Friday, September 16, 2011

Fashion Disconnect of a Delicate Nature

This post began to brew in my head when I watched last night's Project Runway, and came to a head when I read this post earlier today.

You can watch the episode yourself here, or read the EW recap here.
Basically, the episode's challenge involved husbands and boyfriends coming in to help design a runway garment for their significant other.  There were men who knew what their ladies enjoyed wearing and men who were aware that their sweethearts wore clothes, but couldn't describe these clothes, their colors, or their general shape.

Marilyn Monroe, en pointe
It was amusing.

I have full faith, for the record, that my husband would be very, very good at this.

Sofia Vergara
The trickiness with the challenge was that the designers were designing for clients, and clients are shaped differently than models.

Some designers celebrated this fact.  Others - Olivier - were displeased with the turn of events.  Sure, they want to design clothes.  Sure, these clothes become a line which would be sold to retailers with the eventual reality being that they would be worn by women....

Designer Olivier Green, pondering the breast situation
But for some...Olivier...this was a problem.  He liked to design for models.  Why?  They don't have breasts.  He's good with this.  More than good, because he prefers for women not to have breasts.  "It disrupts the line," or something like that.
Much was made over the fact that these "real women" had "large breasts," "large hips," "large everything."  Those of us in the audience could point that that these womanly attributes, for most women, are not "large," simply "existent."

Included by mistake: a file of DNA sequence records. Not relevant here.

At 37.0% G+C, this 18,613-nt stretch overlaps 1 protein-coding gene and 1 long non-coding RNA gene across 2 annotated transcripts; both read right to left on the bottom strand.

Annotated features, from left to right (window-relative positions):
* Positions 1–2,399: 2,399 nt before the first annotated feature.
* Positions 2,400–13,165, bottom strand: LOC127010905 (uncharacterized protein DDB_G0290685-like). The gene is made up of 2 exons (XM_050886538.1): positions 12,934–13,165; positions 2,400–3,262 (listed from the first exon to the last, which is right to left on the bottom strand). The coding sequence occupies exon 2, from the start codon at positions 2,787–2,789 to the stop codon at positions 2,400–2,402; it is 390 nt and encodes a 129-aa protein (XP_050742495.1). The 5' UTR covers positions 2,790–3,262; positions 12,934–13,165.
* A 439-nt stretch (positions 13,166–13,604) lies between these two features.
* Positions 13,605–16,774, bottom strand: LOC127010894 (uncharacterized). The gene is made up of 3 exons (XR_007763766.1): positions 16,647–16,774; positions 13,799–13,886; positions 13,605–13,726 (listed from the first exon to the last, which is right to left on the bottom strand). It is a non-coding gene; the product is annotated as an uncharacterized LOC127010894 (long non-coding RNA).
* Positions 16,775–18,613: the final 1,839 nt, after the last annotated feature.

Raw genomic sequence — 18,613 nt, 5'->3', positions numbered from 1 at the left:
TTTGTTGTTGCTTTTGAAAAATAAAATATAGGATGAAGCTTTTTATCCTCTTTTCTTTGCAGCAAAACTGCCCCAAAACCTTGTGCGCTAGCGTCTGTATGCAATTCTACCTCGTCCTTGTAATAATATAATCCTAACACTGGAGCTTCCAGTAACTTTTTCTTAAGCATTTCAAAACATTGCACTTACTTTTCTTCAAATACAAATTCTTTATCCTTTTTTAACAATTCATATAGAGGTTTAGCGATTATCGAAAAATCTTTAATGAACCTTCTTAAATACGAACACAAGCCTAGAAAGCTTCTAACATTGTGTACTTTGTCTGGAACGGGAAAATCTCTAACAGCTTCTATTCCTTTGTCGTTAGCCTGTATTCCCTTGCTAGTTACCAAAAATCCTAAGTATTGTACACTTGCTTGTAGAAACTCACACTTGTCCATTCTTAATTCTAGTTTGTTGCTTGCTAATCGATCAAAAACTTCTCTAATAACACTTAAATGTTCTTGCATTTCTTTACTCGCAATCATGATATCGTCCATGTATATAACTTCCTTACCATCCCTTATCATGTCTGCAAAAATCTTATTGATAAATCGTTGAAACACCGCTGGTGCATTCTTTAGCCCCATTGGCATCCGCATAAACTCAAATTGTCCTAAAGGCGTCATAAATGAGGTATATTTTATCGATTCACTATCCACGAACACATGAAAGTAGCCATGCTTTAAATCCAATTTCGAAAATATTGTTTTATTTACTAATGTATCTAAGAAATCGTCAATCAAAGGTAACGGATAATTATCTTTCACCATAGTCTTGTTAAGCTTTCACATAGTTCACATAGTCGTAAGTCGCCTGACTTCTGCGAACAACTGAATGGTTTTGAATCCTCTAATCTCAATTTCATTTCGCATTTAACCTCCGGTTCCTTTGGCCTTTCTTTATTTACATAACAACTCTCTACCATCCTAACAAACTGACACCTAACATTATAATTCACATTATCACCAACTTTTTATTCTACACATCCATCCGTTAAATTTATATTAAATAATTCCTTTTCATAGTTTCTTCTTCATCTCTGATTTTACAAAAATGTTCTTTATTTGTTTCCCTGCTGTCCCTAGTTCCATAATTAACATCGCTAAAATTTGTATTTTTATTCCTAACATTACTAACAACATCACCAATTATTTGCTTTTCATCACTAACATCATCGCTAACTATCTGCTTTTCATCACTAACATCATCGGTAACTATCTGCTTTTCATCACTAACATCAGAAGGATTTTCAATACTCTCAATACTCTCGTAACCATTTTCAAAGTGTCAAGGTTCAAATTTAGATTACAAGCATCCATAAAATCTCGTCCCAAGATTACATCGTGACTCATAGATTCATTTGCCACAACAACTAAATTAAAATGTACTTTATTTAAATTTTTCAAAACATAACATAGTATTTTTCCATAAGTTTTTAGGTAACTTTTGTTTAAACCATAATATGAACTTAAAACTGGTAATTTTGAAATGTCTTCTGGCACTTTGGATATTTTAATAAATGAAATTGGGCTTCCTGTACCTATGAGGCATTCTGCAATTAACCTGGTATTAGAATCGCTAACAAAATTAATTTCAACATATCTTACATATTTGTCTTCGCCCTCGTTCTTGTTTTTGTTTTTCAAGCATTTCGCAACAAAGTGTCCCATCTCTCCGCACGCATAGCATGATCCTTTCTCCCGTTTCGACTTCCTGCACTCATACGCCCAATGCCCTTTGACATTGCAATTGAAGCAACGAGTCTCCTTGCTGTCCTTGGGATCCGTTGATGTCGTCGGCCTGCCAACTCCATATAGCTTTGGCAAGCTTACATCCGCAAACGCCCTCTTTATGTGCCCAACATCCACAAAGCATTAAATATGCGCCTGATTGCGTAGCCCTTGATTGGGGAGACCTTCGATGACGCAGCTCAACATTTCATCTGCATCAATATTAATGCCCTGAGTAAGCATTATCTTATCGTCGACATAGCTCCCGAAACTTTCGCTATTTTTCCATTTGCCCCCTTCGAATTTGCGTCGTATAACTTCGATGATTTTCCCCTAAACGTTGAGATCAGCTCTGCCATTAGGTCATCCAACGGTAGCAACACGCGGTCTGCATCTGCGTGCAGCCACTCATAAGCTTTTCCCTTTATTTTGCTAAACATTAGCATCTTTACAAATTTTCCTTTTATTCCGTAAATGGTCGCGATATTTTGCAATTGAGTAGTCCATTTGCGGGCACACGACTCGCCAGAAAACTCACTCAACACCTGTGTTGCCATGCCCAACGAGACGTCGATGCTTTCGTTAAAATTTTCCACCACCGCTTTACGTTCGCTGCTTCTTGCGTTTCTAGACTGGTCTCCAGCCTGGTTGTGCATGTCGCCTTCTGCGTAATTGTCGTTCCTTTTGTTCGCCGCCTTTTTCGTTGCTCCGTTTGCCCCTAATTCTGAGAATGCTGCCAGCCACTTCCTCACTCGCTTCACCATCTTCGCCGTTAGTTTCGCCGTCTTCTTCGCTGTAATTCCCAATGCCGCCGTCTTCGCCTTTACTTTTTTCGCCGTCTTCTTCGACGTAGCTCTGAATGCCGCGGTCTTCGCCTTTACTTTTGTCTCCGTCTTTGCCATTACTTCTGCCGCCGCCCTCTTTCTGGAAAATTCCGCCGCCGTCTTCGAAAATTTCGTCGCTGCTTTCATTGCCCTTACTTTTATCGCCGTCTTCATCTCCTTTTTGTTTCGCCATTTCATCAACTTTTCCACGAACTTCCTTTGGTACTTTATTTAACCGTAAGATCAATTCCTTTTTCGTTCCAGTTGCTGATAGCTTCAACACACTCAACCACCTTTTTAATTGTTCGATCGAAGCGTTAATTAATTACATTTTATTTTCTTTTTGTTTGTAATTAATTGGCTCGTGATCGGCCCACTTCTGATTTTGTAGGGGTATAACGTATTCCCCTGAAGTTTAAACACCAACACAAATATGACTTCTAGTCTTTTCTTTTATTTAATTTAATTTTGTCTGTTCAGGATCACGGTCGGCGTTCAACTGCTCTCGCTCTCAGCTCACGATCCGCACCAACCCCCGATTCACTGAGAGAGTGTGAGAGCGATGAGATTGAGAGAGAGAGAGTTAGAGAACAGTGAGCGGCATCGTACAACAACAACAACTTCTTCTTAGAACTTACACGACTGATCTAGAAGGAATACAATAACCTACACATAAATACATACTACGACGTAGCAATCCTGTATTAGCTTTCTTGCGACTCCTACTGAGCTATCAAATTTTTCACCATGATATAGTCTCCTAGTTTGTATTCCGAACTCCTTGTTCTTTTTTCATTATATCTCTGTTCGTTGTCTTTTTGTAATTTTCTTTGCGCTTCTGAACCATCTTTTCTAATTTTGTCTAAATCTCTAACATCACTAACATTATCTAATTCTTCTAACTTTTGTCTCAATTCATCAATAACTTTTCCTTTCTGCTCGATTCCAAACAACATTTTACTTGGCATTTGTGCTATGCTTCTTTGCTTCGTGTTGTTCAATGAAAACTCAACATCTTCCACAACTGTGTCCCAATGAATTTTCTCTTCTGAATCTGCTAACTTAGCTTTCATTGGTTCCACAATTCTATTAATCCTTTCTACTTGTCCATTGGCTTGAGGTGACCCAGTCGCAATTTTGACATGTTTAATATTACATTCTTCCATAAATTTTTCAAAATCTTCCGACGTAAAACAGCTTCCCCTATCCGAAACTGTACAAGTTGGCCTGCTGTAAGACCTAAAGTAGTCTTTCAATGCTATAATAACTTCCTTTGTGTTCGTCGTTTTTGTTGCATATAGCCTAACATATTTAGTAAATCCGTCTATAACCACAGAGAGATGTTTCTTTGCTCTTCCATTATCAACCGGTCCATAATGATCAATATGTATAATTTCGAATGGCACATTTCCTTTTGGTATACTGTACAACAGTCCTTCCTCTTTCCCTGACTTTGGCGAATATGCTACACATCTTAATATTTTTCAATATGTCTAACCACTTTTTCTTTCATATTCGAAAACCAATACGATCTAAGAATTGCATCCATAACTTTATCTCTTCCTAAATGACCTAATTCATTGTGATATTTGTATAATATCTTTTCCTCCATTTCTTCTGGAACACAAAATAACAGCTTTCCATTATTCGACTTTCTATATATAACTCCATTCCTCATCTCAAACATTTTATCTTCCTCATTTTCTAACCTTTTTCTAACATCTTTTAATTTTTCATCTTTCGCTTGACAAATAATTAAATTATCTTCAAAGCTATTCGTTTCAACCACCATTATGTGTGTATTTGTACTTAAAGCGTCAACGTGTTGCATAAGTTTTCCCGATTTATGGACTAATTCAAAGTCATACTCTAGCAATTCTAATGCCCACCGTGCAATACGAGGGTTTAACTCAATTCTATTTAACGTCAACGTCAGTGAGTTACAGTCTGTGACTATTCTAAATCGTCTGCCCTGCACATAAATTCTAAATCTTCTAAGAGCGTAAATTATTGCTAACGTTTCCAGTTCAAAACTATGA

First Lady Dolly Payne Todd Madison
Now, a good deal of humor was to be found, since one husband was quite vocal about his obsession with his wife's breasts.  He liked talking about them very much, awkwardly, and every time the subject came up, Olivier looked as though he wanted to curl in a fetal position.  He fussed about not knowing what to do, or how to sew around them, and when he found out that he was designing for a woman with breasts described as a "Double D" he was truly confused.

How confused? He had to have the concept explained by the checkout girl at Mood.  "It's a cup size," she said.

"Hellooo! Our swimwear doubles as a girdle!"
It's probably for the best that she didn't go into bandwidth, and the fact that a 34DD is a very, very different cup size than a 38DD.  He probably would have quit the show.

The fashion world's abhorrence of breasts has long been a subject of contention for me.  While some women have smaller breasts and some women have larger breasts, breasts are a genetically-given part of a woman's anatomy. They have purpose, as do hips.

Sophia Loren at Cannes

But for some reasons, breasts are not en vogue. This has not always been the case.  In fact, for centuries, it was considered a good thing for women to have breasts.  They went out of style in the 1920's, but returned a decade later, and continued until the 60's when the "Twiggy" look became popular.

Am not a fan of her myself.

Is it that breasts are so 1891?

Andrej Pejic, of the manly legs
There are beautiful, feminine women with small breasts.  There are beautiful, feminine women with large breasts.  My point is that fashion shouldn't exclusively design for small-to-nonexistent breasts.

But where are we now? We live in a world where you can have a man work the runway for both men's and women's apparel.  The women's apparel is not designed for a body that appears womanly.  The article says that model Andrej Pejic looked just like every other young woman coming down the runway, but I'd like to point out that those are MAN LEGS.

I don't care how slim they are, the muscles are just structured differently.

Joan Harris, my hero

Add the fact that in 2010 alone, 319,123 breast augmentation surgeries were performed. Considering that 138,152 breast reduction surgeries were performed in the same year, it means that a woman is more likely to have cosmetic surgery performed on her breasts than any other body part.
It also means that, in America, they just keep getting bigger.

Just saying.

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